Nunberg on Wikipedia

John Timmons sent me this podcast of Geoff Nunberg commenting on Wikipedia. It’s cogent. The one observation I find most cogent is when Nunberg talks about the evasive nature of encyclopedic knowledge and the difficulties of its synthesis. We know a lot about the Romans. But we also don’t know a lot about what we know about the Romans.

Nunberg notes the “wisdom of the crowd” relation to the methodological intent of the online service and claims that one of its limitations is that its form cannot produce a “consistent viewpoint” on a subject. This, I think is all okay, but there’s another, finer point to make about Wikipedia. In my view, above all else, Wikipedia is about “obligatory participation,” not knowledge at all. There is an expectation to each entry–such as a gap on the subject of asteismus, a rhetorical figure used a lot on sitcoms such as Frasier and in Shakespeare: people who can and should contribute are obligated to do so. Nunberg could write this entry on asteismus, thus producing a new version of Wikipedia.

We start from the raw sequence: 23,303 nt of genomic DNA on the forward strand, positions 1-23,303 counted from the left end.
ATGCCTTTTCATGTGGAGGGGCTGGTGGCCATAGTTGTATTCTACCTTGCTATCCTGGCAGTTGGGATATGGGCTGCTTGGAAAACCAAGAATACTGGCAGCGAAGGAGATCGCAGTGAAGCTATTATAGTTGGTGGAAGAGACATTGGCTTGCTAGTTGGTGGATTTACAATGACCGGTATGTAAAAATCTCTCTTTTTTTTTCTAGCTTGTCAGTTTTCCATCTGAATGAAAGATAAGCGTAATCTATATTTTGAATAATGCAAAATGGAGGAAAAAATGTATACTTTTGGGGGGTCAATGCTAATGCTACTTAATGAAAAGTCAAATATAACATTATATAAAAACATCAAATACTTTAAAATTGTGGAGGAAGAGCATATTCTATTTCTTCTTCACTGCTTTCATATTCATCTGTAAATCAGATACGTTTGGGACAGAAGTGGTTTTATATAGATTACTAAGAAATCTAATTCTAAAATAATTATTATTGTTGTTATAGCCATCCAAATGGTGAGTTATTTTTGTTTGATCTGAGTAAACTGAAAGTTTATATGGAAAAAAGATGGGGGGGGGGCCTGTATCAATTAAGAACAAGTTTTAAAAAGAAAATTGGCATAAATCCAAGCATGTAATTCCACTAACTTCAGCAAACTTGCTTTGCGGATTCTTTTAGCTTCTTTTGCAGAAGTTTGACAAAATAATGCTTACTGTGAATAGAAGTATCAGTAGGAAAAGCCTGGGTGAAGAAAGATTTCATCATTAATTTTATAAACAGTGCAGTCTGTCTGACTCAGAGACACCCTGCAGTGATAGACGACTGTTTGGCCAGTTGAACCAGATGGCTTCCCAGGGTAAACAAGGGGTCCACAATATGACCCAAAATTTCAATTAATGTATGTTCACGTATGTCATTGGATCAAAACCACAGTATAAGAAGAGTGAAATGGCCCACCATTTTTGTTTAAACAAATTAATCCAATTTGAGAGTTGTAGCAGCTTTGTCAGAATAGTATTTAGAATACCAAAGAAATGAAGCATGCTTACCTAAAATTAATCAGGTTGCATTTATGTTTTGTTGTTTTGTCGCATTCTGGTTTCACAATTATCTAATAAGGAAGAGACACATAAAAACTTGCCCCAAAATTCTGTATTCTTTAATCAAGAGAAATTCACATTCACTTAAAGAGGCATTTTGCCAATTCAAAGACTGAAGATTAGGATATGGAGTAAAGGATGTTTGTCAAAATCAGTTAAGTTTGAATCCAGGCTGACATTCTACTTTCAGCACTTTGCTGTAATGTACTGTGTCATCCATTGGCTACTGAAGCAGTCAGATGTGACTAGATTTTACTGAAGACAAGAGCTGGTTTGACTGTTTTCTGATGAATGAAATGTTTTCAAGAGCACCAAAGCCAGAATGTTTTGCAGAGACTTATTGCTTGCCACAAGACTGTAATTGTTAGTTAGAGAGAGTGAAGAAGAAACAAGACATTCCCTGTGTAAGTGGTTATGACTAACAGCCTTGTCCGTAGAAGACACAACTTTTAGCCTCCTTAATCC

1 thought on “Nunberg on Wikipedia

  1. gibb

    Then there is Borges’ The Anglo-American Cyclopaedia (New York, 1917) which in the narrator’s copy does not contain the entry on Uqbar, while his friend’s copy does. A difference of 921 pages versus 917. Does Uqbar exist or not then, in one form or another, depending upon what is seen?

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